Great White Trillium

Trillium grandiflorum

Great white trilliumIn the constellation of singular spring flowers, there are a few stars that shine more brightly than the rest. Perhaps the fairest of them all is the great white trillium, Trillium grandiflorum, a woodland wildflower beloved by conservationists, gardeners, schoolchildren, and white-tailed deer.   

Also known as white wake-robin, snow trillium, trinity flower, or large-flowered trillium, it is easily recognizable by its waxy white flower with three petals and three sepals, blooming atop a single stalk arising from a whorl of three deep green leaves. As the plant ages, the white, wavy-edged flowers will often fade to pale rose.

A member of the lily family and native to eastern, southeastern, and midwestern states, trillium grows happily in heavily composted, partially shaded woodlands in the company of a community of interdependent woody shrubs, tall trees, dried leaves, and other soil components, insects, bacteria, and fungi. In the Chicago area, where spring weather and associated bloom times are unpredictable, it usually flowers between April and early June. Companion wildflowers include mayapples, Dutchman’s breeches, wood and rue anemones, Jack-in-the-pulpits, shooting stars, and many other tiny treasures of the woods.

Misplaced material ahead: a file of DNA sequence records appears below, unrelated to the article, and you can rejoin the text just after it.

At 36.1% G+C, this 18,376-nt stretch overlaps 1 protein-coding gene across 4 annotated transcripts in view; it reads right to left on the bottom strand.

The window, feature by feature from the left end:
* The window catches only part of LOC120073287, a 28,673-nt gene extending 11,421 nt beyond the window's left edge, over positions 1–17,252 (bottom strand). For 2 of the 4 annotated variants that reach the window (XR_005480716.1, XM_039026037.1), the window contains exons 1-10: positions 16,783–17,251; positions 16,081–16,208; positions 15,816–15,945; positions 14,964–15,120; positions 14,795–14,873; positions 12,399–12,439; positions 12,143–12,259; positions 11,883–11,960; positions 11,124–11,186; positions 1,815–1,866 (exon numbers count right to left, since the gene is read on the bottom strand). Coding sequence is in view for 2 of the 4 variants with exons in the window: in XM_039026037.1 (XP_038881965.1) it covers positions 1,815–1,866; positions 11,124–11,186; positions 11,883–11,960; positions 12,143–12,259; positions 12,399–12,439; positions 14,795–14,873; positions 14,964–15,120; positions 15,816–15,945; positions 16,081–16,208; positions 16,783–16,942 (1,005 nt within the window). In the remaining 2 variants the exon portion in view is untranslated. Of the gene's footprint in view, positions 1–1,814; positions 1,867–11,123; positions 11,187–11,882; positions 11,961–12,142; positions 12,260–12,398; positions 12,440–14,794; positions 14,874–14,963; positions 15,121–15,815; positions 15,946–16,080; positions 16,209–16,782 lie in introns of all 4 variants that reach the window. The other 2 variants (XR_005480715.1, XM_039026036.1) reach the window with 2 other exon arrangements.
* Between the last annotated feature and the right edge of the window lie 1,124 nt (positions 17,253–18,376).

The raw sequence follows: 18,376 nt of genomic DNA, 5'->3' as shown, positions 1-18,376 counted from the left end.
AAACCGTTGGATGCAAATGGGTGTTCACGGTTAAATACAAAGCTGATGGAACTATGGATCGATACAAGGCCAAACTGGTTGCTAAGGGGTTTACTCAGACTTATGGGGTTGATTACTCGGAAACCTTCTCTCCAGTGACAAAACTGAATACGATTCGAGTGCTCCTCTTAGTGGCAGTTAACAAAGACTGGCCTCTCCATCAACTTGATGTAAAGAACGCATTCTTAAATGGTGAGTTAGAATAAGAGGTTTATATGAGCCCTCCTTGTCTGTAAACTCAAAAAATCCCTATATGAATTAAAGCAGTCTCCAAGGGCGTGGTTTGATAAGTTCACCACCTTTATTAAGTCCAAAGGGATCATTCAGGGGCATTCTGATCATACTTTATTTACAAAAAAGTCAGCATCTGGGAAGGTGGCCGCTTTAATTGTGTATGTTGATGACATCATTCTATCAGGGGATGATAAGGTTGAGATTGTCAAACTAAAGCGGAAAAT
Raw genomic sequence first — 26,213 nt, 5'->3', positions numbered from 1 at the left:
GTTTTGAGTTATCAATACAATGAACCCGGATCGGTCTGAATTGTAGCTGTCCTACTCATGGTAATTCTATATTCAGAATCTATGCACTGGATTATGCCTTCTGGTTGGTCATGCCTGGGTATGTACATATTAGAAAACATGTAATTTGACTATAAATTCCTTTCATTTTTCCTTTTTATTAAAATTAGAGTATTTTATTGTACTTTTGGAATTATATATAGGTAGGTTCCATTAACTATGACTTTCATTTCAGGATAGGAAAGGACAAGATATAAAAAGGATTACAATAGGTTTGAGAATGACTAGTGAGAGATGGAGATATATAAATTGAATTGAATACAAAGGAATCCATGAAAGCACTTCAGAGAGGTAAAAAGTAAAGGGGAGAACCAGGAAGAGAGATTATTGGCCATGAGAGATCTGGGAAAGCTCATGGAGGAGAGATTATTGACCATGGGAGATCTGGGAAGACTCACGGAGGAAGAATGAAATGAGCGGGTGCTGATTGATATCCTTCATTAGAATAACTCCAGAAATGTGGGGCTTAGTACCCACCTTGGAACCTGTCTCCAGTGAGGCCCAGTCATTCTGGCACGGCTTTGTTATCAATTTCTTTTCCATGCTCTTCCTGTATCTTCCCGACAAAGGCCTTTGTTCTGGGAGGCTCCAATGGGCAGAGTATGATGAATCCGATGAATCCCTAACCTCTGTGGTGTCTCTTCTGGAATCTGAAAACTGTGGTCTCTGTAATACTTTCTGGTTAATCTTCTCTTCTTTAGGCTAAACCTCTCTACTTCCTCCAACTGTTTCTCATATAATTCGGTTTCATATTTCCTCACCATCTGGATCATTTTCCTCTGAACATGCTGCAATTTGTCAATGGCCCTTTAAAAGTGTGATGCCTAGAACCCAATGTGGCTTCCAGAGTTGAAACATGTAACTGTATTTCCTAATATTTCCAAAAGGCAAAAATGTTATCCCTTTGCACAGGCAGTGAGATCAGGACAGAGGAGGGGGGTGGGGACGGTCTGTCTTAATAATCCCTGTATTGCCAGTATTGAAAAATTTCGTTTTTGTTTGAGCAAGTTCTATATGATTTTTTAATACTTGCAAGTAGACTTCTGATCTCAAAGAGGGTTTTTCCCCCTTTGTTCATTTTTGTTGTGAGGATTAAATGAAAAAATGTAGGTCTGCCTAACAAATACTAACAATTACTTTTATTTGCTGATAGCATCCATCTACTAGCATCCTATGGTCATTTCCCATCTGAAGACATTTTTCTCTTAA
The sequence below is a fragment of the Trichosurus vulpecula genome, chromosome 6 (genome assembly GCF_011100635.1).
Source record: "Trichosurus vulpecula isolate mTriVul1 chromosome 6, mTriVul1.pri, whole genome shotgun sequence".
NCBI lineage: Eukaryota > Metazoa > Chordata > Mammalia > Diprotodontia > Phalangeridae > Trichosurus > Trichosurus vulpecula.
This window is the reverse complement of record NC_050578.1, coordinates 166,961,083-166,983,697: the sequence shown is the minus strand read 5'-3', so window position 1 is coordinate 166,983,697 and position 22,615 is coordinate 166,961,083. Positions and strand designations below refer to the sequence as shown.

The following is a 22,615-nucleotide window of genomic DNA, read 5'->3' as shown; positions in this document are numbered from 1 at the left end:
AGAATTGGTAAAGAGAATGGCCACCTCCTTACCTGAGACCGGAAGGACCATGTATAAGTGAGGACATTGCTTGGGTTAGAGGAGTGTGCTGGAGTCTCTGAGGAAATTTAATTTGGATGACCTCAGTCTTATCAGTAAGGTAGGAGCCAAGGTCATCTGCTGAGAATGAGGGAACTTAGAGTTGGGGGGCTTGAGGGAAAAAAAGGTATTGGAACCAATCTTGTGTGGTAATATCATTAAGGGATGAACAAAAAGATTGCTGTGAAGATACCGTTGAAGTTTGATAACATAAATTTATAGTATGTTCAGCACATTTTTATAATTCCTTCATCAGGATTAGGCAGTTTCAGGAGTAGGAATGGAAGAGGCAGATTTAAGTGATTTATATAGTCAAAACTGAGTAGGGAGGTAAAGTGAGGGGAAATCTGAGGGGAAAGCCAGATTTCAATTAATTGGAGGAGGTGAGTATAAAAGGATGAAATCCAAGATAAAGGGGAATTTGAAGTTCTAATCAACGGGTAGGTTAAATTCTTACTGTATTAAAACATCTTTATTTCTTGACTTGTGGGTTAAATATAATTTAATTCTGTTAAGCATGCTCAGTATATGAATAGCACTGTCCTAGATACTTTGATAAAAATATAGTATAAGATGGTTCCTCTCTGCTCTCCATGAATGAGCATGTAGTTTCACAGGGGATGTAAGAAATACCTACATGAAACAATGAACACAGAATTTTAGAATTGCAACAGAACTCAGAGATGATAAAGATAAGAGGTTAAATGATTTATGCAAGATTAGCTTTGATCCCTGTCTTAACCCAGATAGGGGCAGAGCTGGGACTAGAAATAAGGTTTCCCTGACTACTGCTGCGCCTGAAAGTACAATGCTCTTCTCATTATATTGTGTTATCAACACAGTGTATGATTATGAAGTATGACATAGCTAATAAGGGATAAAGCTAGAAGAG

Trillium grows from an underground rhizome or root stalk, and will slowly form a spreading colony if allowed to grow in peace. Deer and marauding “gardeners” who dig where they shouldn’t are the plant’s primary threats. The deer seem to favor the larger plants and will swipe all the greenery from the root stalk, effectively killing the plant, since the rhizome is left with no means to produce food/energy for future growth.

Gardeners interested in establishing wildflower gardens should make a point to purchase only seed-grown plants from reputable nurseries. Never harvest from the wild. It takes several years, sometimes as much as seven, for a seed to turn into a flowering plant. In Maine, trillium has been declared endangered; in New York it is labeled “exploitably vulnerable.”

While native Americans enjoyed the greens as a vegetable or chewed the leaves for a variety of medicinal purposes, ranging from rheumatism, menstrual cramps, and earaches, we should not. Trillium grandiflorum is a classic native spring ephemeral, a wildflower that brings joy to all who witness its reliable return before it naturally dies back to the ground by August. You can catch its show in McDonald Woods, the Sensory Garden, the Native Plant Garden, and Lakeside Gardens.